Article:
Stephen King and his compulsion to write

(CBS News) Stephen King is a gifted author with shelves full of scary books to his credit . . . and enough TV shows and movies to give anyone the jitters. This morning he talks with Anthony Mason for this Sunday Profile


Bridgton, Maine, was home for writer Stephen King in the 1970s, and it inspired the fictional town of Chester's Mill, which, in his 2009 novel, is trapped "Under the Dome."

"When you were here did you sort of envision where the dome would come down?" Mason asked.

"Yeah, I knew exactly," King replied -- and he could show Mason the spot, on the old map still posted on Main Street.

"In the book this would be Route 119, it goes up through here, and the dome would be here," he explained.

This Summer, King's novel about a glassy dome descending on an unsuspecting town is being brought to life in a CBS series.

"It sort of came to me that if I could put a dome over an American town, it would be a microcosm for what's going on in the world itself, where we have finite resources, and we really have nowhere to go," he said.

"I like the idea of a small town, too, because people have got that 'Waltons' vibe, where everybody gets along, everybody knows everybody," King continued. "And I thought, well, if you put people under pressure, what happens then?"

Deputy Linda Esquivel (Natalie Martinez) is separated from her fiance, firefighter Rusty Denton (Josh Carter), by a mysterious barrier in "Under the Dome," based on the Stephen King novel.
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Mason asked King if writing is a compulsion for the 65-year-old author: "Or do you need to have some story that just gets in your brain you can't get out?"

"It's a compulsion," King replied. "For one thing, when I was younger, my head was like a traffic jam full of ideas, and they were all jostling, and they all wanted to get out. And I wrote a lot more than I write now. I still write every day."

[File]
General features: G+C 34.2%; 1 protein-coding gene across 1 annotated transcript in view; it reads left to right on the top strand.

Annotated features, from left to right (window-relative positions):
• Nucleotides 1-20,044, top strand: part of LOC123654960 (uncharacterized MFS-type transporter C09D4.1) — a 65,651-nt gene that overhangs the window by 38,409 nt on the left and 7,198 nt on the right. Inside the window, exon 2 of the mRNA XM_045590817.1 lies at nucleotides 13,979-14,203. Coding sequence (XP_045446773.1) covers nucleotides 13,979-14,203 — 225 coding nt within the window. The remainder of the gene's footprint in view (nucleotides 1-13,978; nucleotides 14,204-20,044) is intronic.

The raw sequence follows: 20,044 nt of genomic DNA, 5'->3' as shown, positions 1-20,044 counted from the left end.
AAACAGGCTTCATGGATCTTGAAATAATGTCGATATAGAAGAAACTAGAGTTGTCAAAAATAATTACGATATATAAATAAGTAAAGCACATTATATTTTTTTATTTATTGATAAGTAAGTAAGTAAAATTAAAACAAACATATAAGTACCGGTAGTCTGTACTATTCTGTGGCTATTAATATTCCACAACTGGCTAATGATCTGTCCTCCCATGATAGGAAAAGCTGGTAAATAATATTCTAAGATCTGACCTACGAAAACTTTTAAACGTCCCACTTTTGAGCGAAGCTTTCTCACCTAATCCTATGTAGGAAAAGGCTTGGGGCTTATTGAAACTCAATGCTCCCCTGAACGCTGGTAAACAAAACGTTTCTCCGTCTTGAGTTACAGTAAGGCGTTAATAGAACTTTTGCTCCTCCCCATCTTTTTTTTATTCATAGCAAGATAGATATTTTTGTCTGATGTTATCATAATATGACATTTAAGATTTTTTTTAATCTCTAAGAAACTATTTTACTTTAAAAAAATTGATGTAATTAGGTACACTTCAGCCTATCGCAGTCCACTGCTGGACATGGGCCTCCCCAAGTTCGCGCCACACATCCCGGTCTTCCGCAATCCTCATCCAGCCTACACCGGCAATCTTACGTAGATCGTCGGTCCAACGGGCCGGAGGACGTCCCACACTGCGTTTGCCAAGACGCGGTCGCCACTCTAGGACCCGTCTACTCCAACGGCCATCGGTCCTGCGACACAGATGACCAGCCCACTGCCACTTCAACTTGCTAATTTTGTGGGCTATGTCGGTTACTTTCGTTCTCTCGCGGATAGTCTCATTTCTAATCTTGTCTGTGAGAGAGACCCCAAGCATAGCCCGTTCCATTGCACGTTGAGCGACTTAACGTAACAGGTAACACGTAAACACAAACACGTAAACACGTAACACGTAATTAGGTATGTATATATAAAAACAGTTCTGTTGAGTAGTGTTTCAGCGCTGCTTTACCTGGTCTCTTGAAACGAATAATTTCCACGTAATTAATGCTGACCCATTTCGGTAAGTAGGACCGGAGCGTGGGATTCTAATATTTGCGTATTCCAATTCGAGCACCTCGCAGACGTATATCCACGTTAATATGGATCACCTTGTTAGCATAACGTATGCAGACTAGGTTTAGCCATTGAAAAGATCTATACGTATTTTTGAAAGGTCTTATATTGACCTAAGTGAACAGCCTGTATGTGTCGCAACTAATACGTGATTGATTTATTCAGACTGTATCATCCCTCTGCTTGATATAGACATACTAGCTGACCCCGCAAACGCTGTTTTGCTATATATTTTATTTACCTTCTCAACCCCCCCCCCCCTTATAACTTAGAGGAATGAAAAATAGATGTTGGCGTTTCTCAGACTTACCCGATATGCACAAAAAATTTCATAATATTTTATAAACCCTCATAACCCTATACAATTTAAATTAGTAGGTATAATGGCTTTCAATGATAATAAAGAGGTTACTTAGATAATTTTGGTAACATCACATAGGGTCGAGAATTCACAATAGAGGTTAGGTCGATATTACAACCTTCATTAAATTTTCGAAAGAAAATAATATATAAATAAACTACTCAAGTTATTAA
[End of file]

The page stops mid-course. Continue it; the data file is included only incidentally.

Web Exclusive: To read an extended transcript of Anthony Mason's interview with Stephen King and to view web-only video click here.


Executive producer Stephen King on the set of the miniseries "Under the Dome."
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King was a public school teacher when he published his first book in 1974. He'd almost thrown the manuscript away, but his wife Tabitha saw something in "Carrie," the story of the girl with kinetic powers.

The paperback rights would sell for $400,000. A relentless parade of bestsellers has followed.

Mason asked, "Where did your interest in the dark side come from?"

"I don't know, I don't know," King laughed. "I could tell you, but then I'd have to kill you. I started off as a fan of movies about giant bugs that swallowed New York and Los Angeles -- I liked the idea that there was something, that things would get out of control, and somebody would battle to put control back in their lives."

In "Under the Dome," the local radio station tries to bring order back to the confused town.

WEB EXTRA VIDEO: Stephen King and Anthony Mason on the set of "Under the Dome." Click on the player below.

Mason and King visited the set of the show, in Wilmington, N.C. King is the show's executive producer.

What does that mean? "Well, I think it means that I will be a nice guy and give them pretty much carte blanche when it come to taking my situation and expanding it," King said.

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